A little over a year ago I was shopping for neutral density filters. While doing my research, I triggered the following e-mail from the owner of Breakthrough Photography:
My name is Graham and I’m the founder of Breakthrough Photography. I wanted to take a second to say hello and welcome you.
Seriously, on behalf of myself and the entire Breakthrough team I want you to know that we’re truly excited and grateful that you decided to join us.
Here’s what you can expect from me…
We publish new and actionable photography content to our blog 1-2 times a month. You can see that I’m sending these emails from my personal address, so when you respond I’ll get back to you.
Sound fair? GOOD!
Now for the long exposure guide: click here to download our Essential Guide to Long Exposure Photography ebook. I wrote it as a reference guide so you can also save it to your iPhone or iPad for easy reference when shooting. Just click the link above on those devices. . . .
Grahamemail from the owner of Breakthrough Photography
I downloaded and read his guide, and sometime during this research process I got another of my “brilliant” ideas and sent the following response to tell him about it:
To: Graham Clark (founder of Breakthrough Photography) at grahamclarkphoto.com
Sep 5, 2015 at 11:51 pm
Thank you for your Long Exposure Guide. I just spent a good part of the day shopping for neutral density filters for my wife, Nancy (She is a nature & wildlife photographer . . . . After seeing that your X3 line follows tradition and has only a 3-stop, 6-stop, and 10-stop version, I thought I should make a suggestion to improve versatility. . . .
Your last sentence in the “What Strength Should I Get?” section on page 14 [of the Long Exposure ebook] says “No need to buy a 10-stop!” That’s what I’m here to address. Instead of making a 10-stop just because everybody else does, you should make a 12-stop filter. Here’s why. Mathematically, I think your greatest versatility would come from having each filter in your line-up be double the previous one. From 3, you should go to 6 (as you did). From 6, the next logical step would be 12. With that combination of 3 filters, one could achieve every power (that’s a multiple of three (the lowest power sold)) in equal steps up to what would be the next step, 24. Obviously for 3 stops, grab the first filter. Similarly, grab the 6-stop for the next step. For 9 stops, the photographer should follow your advice and put the 3 and 6 together. Next, they would need the 12. 15 would be 12+3, 18=12+6, 21=12+6+3. The whole spectrum is evenly covered. If you wanted to go further, the 24 would be your next filter after the 12 (whether there is any market for the 24 is another matter). If the 3 is too powerful for some people (I don’t see why it would be), then the perfect choice would be a 1.5 (although at this point, the error of choosing either a 1 or a 2 ([so that] one wouldn’t need both), may not be significant enough to quibble about. You might say that this system unlocks the power of base 2. (Even though we use a base 10 number system, many of the things we use, like wrenches, measuring cups, and even cameras (I won’t even bother to mention computers) have been taking advantage of the benefits of base 2 for a long time). From a marketing perspective, I doubt anybody shopping for a 10-stop filter (because of tradition) would turn down the opportunity (and versatility) of a 12.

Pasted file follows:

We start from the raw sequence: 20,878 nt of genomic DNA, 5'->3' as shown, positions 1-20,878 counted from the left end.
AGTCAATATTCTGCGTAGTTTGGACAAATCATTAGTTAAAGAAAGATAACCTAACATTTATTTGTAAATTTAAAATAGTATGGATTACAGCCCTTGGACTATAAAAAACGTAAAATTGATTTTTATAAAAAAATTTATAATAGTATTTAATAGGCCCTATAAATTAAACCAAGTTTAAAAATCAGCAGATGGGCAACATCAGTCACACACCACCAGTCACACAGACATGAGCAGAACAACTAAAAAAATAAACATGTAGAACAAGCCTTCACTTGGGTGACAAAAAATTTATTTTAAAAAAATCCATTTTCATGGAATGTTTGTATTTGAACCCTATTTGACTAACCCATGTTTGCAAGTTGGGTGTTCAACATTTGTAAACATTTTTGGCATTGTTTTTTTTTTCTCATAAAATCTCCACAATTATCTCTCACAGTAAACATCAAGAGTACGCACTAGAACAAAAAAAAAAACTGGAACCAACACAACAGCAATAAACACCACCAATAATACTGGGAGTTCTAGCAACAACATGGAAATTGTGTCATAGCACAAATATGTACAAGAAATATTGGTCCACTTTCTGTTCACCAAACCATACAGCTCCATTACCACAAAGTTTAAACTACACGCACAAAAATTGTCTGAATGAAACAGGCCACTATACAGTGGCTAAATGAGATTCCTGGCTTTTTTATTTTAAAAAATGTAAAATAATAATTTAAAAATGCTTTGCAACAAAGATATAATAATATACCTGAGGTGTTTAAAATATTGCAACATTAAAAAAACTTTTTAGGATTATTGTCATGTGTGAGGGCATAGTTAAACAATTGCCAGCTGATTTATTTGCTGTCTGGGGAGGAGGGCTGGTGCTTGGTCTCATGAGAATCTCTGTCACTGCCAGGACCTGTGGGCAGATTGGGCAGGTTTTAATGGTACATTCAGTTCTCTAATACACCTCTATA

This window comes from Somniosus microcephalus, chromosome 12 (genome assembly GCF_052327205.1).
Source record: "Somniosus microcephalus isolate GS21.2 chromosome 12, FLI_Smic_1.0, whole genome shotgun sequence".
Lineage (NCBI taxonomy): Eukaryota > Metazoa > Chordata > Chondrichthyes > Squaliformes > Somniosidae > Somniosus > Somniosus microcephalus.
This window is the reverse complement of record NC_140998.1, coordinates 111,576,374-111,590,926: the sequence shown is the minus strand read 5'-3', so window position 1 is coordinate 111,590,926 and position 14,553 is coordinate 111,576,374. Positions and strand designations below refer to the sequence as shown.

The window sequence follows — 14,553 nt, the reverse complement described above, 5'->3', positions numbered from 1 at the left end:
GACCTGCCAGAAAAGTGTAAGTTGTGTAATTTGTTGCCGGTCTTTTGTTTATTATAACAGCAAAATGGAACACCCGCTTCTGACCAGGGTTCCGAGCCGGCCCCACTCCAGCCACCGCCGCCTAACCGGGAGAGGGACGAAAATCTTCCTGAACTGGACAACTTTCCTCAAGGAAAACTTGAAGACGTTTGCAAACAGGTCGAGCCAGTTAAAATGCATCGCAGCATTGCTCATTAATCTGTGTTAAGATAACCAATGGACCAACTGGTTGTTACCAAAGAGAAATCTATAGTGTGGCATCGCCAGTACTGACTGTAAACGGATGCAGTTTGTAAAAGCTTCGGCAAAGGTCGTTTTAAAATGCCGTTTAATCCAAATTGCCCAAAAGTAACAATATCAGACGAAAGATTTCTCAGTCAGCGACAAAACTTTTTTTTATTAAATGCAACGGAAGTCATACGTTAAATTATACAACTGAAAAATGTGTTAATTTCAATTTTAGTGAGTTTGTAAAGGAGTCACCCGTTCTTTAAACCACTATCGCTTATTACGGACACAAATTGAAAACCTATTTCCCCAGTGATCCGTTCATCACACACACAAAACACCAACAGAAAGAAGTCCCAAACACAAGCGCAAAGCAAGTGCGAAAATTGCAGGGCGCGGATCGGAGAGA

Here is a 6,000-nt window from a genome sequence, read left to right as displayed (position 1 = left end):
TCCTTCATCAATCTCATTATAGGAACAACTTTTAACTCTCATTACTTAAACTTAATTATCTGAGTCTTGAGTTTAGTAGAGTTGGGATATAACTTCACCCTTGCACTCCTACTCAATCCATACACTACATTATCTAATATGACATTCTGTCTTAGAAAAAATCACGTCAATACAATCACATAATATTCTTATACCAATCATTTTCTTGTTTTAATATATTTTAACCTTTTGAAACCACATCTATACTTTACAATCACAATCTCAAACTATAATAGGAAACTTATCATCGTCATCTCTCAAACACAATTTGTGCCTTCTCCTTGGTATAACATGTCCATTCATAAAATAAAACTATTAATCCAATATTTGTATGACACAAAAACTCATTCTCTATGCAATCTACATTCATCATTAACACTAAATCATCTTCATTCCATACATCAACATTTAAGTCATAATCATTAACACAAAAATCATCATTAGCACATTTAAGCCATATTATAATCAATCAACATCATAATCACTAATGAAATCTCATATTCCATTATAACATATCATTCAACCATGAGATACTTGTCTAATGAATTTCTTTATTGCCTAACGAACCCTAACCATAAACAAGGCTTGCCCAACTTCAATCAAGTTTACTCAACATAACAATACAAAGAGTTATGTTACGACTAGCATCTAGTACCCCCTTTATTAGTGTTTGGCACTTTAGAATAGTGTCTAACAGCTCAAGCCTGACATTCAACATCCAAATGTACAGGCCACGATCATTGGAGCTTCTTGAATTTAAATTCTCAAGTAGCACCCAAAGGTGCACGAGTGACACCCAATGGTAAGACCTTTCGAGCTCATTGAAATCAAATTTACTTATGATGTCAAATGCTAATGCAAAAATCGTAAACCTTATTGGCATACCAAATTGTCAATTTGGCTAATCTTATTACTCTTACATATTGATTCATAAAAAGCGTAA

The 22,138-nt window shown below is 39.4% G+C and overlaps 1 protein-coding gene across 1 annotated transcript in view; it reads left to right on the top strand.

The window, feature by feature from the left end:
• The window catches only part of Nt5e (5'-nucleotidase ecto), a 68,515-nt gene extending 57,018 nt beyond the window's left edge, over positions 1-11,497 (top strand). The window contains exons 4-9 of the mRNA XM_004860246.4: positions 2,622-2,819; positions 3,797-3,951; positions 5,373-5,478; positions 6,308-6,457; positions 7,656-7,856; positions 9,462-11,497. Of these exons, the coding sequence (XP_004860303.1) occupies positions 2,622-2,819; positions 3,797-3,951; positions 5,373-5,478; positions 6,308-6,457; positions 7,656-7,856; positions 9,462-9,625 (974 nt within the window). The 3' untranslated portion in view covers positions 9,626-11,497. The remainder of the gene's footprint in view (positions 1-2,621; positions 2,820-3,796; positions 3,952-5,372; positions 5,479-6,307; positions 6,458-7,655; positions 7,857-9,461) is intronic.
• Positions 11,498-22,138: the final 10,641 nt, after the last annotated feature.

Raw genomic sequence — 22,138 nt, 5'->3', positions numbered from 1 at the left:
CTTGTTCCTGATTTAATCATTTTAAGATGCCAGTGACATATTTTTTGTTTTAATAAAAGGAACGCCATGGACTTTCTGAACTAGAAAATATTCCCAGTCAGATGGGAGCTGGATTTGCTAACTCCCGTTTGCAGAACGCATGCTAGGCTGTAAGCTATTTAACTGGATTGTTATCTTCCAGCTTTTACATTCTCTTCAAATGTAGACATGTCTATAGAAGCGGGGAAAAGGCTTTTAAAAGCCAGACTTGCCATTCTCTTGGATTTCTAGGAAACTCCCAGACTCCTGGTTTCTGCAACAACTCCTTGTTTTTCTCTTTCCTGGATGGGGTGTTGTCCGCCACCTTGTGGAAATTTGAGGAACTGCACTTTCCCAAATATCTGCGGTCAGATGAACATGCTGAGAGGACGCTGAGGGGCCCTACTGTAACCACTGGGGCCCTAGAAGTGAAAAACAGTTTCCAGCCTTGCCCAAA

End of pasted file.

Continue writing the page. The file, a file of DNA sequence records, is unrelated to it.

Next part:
By the way, that base 2 thing reminds me of one . . . error I found at the top of that same section. The first sentence of the second paragraph says “A 6-stop nearly doubles or triples the exposure time of what a 3-stop would have been . . .” Since each f-stop lets in only half the light of the one before, technically, moving 3 stops would give one eighth (½ x ½ x ½) of the light and require a shutter speed eight times as long (instead of three).my return email
He immediately replied
Couldn’t agree more, 12 would be more logical given 3 and 6, however 10 is where the demand is.
“One should not create demand with a product, only channel existing demand onto a product.” Eugene Schwartz
Grahamhis return email
While I was impressed with the quick response time, I would have preferred that he spend the extra time to think before he responded. I sent him one more quick response,
Wow, thanks for responding. I understand that logic is not always the governing force in purchasing decisions . . ., but my suggestion does not contradict Eugene Schwartz’s advice (even though I think Steve Jobs probably never paid Mr. Schwartz much mind). You would be channeling the 10-stop market into the more favorable 12. Unless you are saying that all previous efforts to sell a 12-stop filter to those people have actually failed in the past. I didn’t realize anybody had ever tried. As I said in my last message, I didn’t think anybody shopping for a 10 would turn down a 12. For slowing down mid-day action (which is why I thought people bought the 10), I’ve seen some authors even suggest as high as 16. . . . Maybe you could sell all three (3, 6, & 12) as a package. . . . I just bought your 10 (possibly for the same reason everybody else did – because there aren’t any 12’s). . . .
but (as happens with most of my “brilliant” ideas) I never heard from him again. And since we bought our 10-stop filter, we haven’t had the chance to use it (but I’m confident we will).
So, what do you think? If you have experience with neutral density filters, especially experience that would be relevant to this controversy, I’d love to hear about it. Would you prefer to have a 12-stop filter or a 10? Do you have any other insight into the use of this tool to promote better photography?
One reply on “Neutral Density Filters And Another “Brilliant Idea”?”
[…] not enough (but a 12-stop filter, if it existed, could be (at your leisure, you can check out the Bee Happy Graphics blog for another reason a 12-stop neutral-density filter would be better than a 10-stop). A 15 or […]